Best Wedges For High Handicappers – The Golf Review
When you first start out playing golf, you’re probably going to wind up buying a set of golf clubs because that’s usually the easiest and most affordable way to get the basic clubs you need. Most sets will come with one wedge, generally, it’s a pitching wedge, although you might get a sand wedge, or you might get no wedge at all. Wedges are quite specialist clubs so we can understand why they’re so commonly left out of golf sets and the good news is that it’s easy enough to pick them up at a reasonable price – as long as you understand what you’re looking for, good job we have our best wedges for high handicappers guide to help……… you’re welcome.
The first point to understand is what wedges are and what they do. Wedges are simply wedge-shaped clubs and they’re essentially specialized irons, with a high loft which are used to get the ball upwards rather than forwards. There are four of them.
Pitching wedges have the lowest loft out of all the wedges (44 to 49 degrees) and a distance of about 120 yards. It’s considered the easiest wedge to master, which is helpful because it’s the first one you’ll need to master. Pitching wedges are generally what you use to get the ball onto the green. Once you’re on the green, your pitching wedge can also come in handy for chipping.
Sand wedges have a loft of about 54 to 58 degrees and a distance of about 100 yards. They are mainly associated with getting out of sand bunkers, hence the name, although they are also useful for tall grass. The sand wedge as we know it is a relatively modern invention, dating back to the invention of the bounce (more on that later) in the 1930s. It is a club for which modern golfers should be deeply grateful – if you think sand bunkers are a challenge now, before the invention of the sand wedge, they were a whole lot worse.
Lob wedges are very high lofted, about 55-65 degrees and a distance of about 90 yards. These are relatively new clubs and are used to “lob” the ball over tall obstacles, often just in front of the green when you want minimal forward roll.
Gap wedges have a loft of about 50 to 54 degrees and a distance of about 110 yards. These clubs are a 1990s innovation. Manufacturers dropped the loft on pitching wedges and introduced gap wedges to fill the gap, literally. While cynics may note that this move added an extra wedge to the range of clubs a golfer might buy and thereby increased manufacturers’ profits, it is fair to say gap wedges have been very helpful to golfers too.
The role of wedges in a beginner’s game
As a beginner, realistically, the only wedges you are likely to need are a pitching wedge and a sand wedge. A pitching wedge is pretty much non-negotiable, which is why it is included as standard in so many beginners’ club sets and while a sand wedge is more in the line of a helpful extra, it’s certainly very useful and should easily find a place within the 14-club allowance.
Gap wedges and lob wedges, frankly, can wait for the intermediate stages and beyond, when you will have the skill to fine-tune shots and will need clubs which can translate your skill into action. You can, of course, buy them if you really want them, for example if you know that you’re totally committed to reaching the mid-handicap stages as quickly as possible, but you should be realistic that you’re probably going to get little to no use out of them until your game has advanced somewhat. Having said that, the following explanation of wedges will apply to them too, so could be useful later on.
Loft is basically the angle between the face (broad side) of the club head and the shaft, which as taken as being the vertical. The higher the loft, the higher the ball goes into the air and the shorter the horizontal distance it travels. As you improve in golf, you will need to think about the gapping between your clubs in general and your wedges in particular. This basically means ensuring that the clubs in your golf bag cover a sufficient range of loft, from the super-low loft of drivers to the super-high loft of lob wedges, rather than having all clubs with low loft or all clubs with high loft.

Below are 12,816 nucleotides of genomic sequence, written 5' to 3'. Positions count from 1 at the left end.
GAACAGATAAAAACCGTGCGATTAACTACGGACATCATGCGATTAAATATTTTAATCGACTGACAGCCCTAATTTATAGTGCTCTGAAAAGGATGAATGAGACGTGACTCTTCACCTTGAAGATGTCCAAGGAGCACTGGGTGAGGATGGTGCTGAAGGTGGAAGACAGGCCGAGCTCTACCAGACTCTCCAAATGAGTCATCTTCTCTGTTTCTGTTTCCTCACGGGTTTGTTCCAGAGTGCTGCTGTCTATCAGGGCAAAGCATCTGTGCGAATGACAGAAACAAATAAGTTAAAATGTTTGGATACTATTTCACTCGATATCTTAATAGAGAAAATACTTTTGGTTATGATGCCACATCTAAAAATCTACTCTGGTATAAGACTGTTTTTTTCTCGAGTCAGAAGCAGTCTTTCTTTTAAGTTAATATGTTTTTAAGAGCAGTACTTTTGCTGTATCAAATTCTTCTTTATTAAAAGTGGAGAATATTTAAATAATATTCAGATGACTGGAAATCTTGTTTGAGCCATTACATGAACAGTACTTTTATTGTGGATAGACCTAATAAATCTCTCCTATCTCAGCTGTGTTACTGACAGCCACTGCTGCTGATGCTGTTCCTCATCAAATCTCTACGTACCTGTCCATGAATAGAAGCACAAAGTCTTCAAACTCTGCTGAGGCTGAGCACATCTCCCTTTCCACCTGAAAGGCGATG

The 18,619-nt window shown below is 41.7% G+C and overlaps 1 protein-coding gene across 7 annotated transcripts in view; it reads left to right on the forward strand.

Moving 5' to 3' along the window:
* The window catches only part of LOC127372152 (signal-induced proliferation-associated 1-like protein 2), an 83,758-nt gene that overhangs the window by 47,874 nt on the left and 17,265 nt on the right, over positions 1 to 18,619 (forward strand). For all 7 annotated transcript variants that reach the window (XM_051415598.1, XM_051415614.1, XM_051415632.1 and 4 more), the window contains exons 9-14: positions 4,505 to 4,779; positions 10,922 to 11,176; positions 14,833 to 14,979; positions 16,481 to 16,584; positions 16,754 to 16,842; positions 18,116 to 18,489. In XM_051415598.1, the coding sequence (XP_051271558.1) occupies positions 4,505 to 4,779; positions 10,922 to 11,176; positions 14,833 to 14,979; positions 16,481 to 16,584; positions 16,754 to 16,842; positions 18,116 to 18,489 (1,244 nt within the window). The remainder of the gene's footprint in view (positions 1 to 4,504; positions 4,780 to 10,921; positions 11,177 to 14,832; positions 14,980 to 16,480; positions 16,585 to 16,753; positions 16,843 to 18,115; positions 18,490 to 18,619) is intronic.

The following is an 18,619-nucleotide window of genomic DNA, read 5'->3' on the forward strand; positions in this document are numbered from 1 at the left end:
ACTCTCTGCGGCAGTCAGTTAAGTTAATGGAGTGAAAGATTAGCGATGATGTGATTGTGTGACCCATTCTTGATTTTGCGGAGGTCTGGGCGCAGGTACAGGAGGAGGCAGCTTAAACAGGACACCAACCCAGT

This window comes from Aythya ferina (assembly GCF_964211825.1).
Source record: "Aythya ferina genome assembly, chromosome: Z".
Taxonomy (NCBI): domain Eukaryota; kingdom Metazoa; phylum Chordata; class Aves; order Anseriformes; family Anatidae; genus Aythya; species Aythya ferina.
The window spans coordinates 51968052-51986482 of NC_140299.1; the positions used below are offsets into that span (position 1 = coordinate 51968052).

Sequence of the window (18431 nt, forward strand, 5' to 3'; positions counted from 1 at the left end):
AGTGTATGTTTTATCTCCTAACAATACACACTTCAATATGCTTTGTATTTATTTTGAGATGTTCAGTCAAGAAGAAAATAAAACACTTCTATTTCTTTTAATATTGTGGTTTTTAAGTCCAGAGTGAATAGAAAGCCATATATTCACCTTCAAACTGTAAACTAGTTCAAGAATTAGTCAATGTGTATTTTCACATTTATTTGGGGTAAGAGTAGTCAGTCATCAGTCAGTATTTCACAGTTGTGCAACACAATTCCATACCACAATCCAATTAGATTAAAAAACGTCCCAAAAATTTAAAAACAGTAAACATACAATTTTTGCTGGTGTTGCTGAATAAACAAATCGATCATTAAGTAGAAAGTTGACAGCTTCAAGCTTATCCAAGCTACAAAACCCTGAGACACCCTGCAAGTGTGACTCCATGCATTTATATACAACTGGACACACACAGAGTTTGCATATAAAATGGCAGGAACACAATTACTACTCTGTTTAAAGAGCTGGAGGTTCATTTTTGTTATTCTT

The modern understanding of the concept of bounce really dates back to the 1930s and owes much to the work of Gene Sarazen. It totally revolutionized the game and so it’s definitely worth taking the time to understand, especially as it’s actually quite simple.
In golf, “the bounce” itself is a flange attached to the trailing edge of the club head. It’s the part of the club which actually makes contact with the ground and the way in which it does so is determined by the “bounce angle” which is the angle at which the bounce is attached to the club head.
Clubs with low bounce (4 to 6 degrees) have a very streamlined profile and hit the ball side on, which is great for decent grass and low bunkers (meaning ones which are fairly flat without much sand) Your problem comes in the dreaded deep sand bunkers and long grass where clubs with low bounce simply won’t get enough contact with the ball to move it any meaningful distance (which is why it was so hard to get out of deep bunkers before the bounce was invented). You basically need to scoop the ball up from underneath, which is why you need more bounce (11 degrees or more would be considered high bounce). It will allow you to skip over the likes of sand, or long grass, rather than digging into it and basically wasting most of the effort you put into your shot.
A beginner’s pitching wedge is likely to have medium bounce (7 to 10 degrees) because that will cover most conditions. It will be streamlined enough to perform on regular grass, but still have enough bounce to help you get out of long grass and sand.
Wedges tend to have shorter shafts than regular irons, which automatically makes them a bit stiffer and the fact that wedges tend to have steel shafts, emphasizes that stiffness. Most golfers like this because the whole point of wedges is that (in experienced hands), they deliver pinpoint accuracy. There are, however, more flexible shafts out there if you prefer.
Never forget the importance of a good grip, it is far more than just a “nice to have”. Of course, grips are fairly easy to change but remember to factor this cost in to the headline price of a club.
Everybody will have their own opinion on aesthetics and so a club which seems gorgeous to one person may just seem ordinary to another – and vice versa. It’s entirely up to you whether or not you pay extra for a club with an appearance you find particularly appealing, what we will say, however is that you would probably be wise to think about the actual finish. Basically, clubs with a “high-sheen” finish, such as chrome” can really “light up” when the sun comes out, potentially making it a whole lot more challenging to judge your shot. How much of an issue this will be in the real world, will, of course, depend on various factors, not least of which being where you play and how sunny it tends to get there.
So now that you understand what to look for in a wedge, here are the……..
Best Wedges For High Handicappers